One of the lockers typically auctioned off on Storage Wars has reportedly been seized by federal investigators, after it was found to contain military-grade intelligence gathering. Federal authorities believe that the arsenal may have been used in some kind of "espionage attack," which is now under investigation. The buyer is now looking for a way to recover her lost investment on the storage unit.
The mysterious military arsenal has only gone public because Nabila Haniss and her partner are suing Boeing, the parent company behind the intelligence tech. According to legal documents obtained by The Blast, Haniss and her partner paid for the storage unit fair and square on A&E's Storage Wars, only to have the government take their findings off their hands.
The locker in question was located in Lennox, California, and was sold to Haniss on Sept. 6. She reportedly paid $6,900 for the unit, after peeking inside and seeing "several hard, black cases that appeared to be electronic equipment." It is unclear whether this sale was filmed for the show, but it followed the same rules.
After the purchase, Haniss and her partner reportedly inspected the equipment and "realized it was military gear, and the company listed on the packaging was a subsidiary of Boeing, so they immediately contacted Boeing and lawyered up."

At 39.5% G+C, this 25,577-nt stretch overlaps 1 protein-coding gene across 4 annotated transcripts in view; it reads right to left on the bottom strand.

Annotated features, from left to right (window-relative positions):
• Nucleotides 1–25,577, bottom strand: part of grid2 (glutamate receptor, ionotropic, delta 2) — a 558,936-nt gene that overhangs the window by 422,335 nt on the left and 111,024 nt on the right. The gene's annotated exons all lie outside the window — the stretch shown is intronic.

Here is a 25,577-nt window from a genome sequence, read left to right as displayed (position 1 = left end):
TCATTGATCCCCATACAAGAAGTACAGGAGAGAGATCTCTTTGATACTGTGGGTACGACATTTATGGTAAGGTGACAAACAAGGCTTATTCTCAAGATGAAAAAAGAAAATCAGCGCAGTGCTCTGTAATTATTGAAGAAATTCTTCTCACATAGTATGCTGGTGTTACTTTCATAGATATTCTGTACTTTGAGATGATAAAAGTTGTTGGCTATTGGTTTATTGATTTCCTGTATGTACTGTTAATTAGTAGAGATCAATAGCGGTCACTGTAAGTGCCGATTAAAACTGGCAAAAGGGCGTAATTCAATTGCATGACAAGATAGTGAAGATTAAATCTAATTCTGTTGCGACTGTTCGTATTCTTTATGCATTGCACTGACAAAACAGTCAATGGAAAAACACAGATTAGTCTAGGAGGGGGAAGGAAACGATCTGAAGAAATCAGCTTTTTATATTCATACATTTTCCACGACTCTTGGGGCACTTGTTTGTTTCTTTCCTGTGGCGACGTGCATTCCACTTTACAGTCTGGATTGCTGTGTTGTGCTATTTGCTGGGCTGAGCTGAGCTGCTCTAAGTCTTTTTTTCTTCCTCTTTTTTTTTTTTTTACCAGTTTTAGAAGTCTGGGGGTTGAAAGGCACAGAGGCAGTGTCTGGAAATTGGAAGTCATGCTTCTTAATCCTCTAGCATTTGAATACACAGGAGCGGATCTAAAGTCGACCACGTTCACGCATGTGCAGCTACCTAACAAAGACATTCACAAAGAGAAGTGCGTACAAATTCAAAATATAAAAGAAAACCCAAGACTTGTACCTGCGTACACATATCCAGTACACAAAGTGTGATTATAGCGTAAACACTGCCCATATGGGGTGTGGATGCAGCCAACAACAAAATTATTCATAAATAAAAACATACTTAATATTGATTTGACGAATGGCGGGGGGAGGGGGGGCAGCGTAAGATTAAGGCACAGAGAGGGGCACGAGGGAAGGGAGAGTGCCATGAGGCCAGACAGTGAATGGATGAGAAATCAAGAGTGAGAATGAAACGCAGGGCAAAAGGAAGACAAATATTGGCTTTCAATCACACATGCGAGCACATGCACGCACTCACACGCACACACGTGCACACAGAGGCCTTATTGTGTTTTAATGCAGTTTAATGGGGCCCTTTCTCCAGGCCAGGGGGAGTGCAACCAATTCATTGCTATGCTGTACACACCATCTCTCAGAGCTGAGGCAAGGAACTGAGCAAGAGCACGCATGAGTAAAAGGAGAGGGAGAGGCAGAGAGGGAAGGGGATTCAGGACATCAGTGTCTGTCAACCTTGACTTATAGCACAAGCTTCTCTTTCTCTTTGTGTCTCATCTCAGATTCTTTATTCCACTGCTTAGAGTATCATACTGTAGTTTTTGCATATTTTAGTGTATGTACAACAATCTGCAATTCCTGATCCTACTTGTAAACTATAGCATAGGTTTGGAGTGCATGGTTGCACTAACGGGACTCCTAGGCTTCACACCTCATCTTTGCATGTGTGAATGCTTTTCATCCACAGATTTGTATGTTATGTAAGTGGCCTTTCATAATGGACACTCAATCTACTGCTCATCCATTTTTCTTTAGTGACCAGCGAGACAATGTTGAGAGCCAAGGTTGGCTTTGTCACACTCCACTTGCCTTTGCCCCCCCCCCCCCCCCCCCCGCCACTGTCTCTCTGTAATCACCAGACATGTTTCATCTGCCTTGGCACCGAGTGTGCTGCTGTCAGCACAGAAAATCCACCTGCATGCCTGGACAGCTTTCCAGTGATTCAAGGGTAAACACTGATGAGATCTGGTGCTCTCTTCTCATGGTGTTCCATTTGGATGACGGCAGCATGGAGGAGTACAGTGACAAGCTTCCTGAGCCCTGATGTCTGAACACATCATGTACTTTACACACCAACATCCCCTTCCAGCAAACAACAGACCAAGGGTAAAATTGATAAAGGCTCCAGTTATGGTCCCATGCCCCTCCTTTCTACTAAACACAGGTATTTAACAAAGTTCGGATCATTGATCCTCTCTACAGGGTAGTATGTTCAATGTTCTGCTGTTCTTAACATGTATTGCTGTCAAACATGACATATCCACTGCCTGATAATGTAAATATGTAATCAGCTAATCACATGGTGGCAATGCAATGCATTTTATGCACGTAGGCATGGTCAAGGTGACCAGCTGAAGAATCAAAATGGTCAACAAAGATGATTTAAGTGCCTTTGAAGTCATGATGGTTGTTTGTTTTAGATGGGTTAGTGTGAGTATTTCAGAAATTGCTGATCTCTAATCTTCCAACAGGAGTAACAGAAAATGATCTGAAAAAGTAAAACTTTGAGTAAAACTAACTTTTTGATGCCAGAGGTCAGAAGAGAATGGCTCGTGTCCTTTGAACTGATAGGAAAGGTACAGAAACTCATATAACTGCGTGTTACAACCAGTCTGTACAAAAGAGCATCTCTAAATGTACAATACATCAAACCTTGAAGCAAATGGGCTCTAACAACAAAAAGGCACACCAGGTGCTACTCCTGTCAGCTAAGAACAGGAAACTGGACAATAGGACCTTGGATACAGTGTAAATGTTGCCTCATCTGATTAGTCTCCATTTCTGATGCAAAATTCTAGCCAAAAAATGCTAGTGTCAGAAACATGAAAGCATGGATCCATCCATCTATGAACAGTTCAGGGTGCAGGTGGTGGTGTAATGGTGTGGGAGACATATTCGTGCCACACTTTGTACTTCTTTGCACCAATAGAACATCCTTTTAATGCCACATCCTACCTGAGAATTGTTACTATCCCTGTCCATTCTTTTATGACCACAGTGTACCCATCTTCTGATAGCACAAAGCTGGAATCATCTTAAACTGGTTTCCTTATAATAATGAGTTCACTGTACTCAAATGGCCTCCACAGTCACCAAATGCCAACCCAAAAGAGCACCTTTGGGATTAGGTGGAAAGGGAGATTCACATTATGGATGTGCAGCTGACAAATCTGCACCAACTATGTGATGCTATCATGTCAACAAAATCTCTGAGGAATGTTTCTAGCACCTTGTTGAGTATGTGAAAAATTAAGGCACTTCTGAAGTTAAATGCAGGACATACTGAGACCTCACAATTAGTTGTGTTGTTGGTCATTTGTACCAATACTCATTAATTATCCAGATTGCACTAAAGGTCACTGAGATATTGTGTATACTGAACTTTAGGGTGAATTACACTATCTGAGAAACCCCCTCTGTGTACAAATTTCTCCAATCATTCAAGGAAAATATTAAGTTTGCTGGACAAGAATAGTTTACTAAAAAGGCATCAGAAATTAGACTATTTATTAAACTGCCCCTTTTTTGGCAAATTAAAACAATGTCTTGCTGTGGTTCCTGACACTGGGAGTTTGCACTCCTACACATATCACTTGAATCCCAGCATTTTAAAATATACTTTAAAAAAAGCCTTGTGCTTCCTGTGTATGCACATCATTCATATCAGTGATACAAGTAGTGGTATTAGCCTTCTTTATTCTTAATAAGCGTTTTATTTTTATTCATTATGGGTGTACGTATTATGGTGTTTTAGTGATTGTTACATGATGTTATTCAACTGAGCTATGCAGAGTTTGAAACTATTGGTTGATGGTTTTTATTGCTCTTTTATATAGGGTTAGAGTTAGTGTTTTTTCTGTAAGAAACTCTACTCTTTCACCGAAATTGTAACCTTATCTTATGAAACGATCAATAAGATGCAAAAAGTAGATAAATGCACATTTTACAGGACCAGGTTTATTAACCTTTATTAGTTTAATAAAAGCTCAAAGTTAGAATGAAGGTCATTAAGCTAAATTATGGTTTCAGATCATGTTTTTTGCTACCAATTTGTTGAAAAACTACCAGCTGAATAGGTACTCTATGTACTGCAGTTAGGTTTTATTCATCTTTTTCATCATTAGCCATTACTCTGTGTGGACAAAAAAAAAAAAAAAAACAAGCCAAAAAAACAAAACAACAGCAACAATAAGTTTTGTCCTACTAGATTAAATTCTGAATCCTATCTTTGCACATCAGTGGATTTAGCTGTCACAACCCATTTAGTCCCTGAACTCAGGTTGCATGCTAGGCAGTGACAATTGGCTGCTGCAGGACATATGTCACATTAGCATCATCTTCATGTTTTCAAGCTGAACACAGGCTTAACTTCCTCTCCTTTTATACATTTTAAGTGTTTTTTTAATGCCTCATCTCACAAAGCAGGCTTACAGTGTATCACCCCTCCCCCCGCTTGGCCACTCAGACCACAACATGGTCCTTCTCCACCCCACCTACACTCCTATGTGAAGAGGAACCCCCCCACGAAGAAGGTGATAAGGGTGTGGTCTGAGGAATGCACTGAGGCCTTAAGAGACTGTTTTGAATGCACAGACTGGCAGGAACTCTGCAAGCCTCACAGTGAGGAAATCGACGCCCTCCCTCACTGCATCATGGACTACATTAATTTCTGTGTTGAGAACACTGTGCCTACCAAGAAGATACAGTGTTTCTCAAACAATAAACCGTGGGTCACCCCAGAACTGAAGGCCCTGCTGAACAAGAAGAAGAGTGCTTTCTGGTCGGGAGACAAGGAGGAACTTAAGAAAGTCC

The company in question is Digital Receiver Technology, or DRT. The company states that it "develops hardware and software products for wireless surveillance and tracking equipment for federal government and law enforcement customers."
"DRT's digital signal processing products, such as wireless receivers and transceivers, are used by U.S. intelligence customers, the Department of Defense and the Department of Homeland Security to collect signal intelligence and threat warnings," read a statement from Boeing in 2008.
"This acquisition is another move in our strategy to expand our presence in the growing intelligence market... with DRT on our Boeing team, we have expanded our ability to offer military and law enforcement customers improved tools for gathering, analyzing and sharing intelligence," said Boeing executive Jim Albaugh at the time.
It is unclear what became of the surveillance gear seized in the sale. Haniss' lawsuit makes no mention of how it was taken or what the investigation might look like, so it sounds like she and her partner are not participating in it. Haniss was featured on Seasons 2, 3 and 4 of the series and was nicknamed "Paris Hilton" after purchasing a unit that contained the celebrity's belongings.